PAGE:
Diabetic Foot Infections (DFIs) are associated with increased morbidity, an economic burden on patients,
their families and healthcare systems and increased mortality. Early diagnosis with prompt, appropriate and
adequate treatment of the infected diabetic foot is crucial. The determination of DFIs, however, may be quite
perplexing and invasive. Imaging is useful in the evaluation of certain cases of DFIs, especially in suspected
instances with no overt clinical features, or in the diagnosis of osteomyelitis. Nuclear medicine imaging is currently
used in the evaluation of DFIs; however, like all the imaging techniques now available, it has its limitations.
Several radiopharmaceuticals presently available play useful roles in the management of DFIs, while new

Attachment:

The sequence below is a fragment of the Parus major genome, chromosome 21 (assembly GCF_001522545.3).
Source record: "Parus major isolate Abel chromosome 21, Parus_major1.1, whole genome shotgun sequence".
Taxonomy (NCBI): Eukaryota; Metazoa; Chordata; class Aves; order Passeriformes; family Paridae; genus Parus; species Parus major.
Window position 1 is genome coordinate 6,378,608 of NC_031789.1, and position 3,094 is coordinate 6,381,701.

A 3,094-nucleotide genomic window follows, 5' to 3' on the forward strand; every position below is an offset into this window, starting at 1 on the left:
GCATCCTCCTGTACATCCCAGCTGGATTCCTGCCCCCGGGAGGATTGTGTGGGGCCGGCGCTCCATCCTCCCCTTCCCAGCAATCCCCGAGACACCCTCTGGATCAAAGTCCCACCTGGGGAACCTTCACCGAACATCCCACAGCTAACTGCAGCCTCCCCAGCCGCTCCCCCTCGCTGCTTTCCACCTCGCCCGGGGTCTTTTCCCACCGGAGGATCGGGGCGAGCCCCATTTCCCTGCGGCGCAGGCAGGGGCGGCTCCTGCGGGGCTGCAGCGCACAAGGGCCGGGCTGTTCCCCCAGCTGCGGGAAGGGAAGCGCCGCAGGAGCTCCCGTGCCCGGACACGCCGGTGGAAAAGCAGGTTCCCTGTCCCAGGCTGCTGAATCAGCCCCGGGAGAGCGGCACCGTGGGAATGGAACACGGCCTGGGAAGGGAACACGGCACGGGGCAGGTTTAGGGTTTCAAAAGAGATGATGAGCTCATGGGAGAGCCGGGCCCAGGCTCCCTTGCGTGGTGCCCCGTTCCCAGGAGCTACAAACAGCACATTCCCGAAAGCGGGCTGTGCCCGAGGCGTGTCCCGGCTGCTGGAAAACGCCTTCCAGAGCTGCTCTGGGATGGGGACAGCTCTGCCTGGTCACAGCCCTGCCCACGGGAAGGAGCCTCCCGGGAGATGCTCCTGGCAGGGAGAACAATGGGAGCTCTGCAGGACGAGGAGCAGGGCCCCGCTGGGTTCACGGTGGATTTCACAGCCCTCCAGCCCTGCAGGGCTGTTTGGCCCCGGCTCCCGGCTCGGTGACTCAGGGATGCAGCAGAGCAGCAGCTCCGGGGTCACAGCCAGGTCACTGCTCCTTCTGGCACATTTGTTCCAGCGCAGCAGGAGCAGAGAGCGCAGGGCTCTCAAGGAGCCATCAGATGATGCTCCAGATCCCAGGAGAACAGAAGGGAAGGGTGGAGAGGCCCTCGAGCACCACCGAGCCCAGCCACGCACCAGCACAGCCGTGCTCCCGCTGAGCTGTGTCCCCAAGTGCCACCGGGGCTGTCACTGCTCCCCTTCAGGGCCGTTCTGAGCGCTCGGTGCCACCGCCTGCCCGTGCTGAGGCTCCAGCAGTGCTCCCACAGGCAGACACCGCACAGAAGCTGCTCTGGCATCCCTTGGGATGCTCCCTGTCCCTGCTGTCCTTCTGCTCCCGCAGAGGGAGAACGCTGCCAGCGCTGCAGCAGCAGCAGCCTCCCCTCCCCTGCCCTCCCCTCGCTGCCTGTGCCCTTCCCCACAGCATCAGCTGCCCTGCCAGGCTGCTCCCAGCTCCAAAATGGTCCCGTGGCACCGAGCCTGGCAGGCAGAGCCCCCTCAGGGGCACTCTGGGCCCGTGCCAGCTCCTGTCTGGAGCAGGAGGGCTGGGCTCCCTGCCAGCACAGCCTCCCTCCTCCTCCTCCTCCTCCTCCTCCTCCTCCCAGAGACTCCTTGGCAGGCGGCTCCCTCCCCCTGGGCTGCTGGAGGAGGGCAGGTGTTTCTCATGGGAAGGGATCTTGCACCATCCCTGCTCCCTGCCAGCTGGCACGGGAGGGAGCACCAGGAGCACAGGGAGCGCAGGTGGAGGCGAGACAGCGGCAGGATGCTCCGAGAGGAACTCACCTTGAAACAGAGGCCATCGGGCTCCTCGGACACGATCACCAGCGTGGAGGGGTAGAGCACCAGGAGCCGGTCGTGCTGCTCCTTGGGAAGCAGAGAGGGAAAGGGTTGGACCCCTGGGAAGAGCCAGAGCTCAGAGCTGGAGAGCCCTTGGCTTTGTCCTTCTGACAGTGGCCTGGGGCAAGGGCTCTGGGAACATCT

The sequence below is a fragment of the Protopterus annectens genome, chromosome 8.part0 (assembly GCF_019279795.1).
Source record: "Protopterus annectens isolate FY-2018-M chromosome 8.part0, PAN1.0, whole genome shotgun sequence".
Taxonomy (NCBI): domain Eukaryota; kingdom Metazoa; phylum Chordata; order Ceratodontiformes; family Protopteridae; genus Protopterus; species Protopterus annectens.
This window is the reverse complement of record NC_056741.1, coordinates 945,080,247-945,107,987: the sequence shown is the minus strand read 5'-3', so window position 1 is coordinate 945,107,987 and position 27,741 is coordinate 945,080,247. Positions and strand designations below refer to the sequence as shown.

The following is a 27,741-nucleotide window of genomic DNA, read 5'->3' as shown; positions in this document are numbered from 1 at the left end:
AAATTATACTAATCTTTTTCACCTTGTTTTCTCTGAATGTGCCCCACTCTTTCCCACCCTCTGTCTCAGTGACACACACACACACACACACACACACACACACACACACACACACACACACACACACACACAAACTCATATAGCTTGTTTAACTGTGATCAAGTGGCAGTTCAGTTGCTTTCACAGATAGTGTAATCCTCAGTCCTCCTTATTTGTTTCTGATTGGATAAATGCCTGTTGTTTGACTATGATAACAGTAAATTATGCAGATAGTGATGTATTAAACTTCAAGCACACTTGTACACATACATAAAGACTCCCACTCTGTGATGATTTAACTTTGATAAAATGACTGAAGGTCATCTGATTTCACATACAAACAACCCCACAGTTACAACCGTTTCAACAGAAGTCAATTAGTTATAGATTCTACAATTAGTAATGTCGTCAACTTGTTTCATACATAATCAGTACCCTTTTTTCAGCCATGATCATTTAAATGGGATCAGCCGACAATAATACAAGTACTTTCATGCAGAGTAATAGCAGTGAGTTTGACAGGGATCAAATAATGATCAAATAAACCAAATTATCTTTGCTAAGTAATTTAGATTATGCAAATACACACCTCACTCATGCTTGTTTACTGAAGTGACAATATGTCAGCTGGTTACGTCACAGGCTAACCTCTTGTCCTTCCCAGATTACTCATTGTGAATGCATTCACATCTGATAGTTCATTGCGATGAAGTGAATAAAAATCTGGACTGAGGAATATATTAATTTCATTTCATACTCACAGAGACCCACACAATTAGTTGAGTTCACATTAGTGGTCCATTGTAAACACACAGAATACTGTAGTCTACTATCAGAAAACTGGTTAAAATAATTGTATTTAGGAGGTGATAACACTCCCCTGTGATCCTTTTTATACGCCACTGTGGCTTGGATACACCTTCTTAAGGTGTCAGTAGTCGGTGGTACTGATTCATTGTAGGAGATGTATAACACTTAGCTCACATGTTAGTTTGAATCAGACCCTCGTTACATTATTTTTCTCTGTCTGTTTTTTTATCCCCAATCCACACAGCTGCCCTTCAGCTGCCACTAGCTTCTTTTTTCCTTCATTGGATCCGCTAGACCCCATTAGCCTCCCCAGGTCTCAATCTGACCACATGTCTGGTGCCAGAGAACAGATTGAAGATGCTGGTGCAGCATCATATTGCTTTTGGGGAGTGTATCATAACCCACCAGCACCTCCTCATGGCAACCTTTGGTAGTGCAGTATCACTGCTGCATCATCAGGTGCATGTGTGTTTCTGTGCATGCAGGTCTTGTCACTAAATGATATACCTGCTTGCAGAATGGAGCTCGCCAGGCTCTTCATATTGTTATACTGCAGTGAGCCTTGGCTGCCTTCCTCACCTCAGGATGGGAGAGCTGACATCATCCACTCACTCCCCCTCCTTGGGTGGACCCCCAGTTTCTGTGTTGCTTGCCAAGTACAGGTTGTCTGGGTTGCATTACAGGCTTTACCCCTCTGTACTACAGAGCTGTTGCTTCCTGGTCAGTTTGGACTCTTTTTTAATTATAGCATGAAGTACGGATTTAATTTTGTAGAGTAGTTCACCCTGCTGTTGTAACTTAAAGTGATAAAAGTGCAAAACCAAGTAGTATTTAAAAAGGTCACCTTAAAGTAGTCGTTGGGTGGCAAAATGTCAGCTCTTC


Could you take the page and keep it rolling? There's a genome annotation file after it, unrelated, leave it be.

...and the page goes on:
ones are being evaluated. Optical imaging techniques have recently demonstrated promising results in the evaluation
of many infections including DFIs. Using the same molecule, a tracer can be labeled with a radioisotope or
an optical imaging dye. This enables infections to be evaluated both pre- and intra-operatively when surgery is
required in their management. In some cases, tracers have been simultaneously labeled with both a radioisotope
and an optical imaging dye to produce a hybrid tracer. These new tracers potentially provide powerful and new
opportunities in the management of DFIs. In this review, we briefly examine tracers that have been used in the
evaluation of the infected diabetic foot. We then explore the potential of new imaging tracers currently under
development for infection that may be useful in the management of DFIs.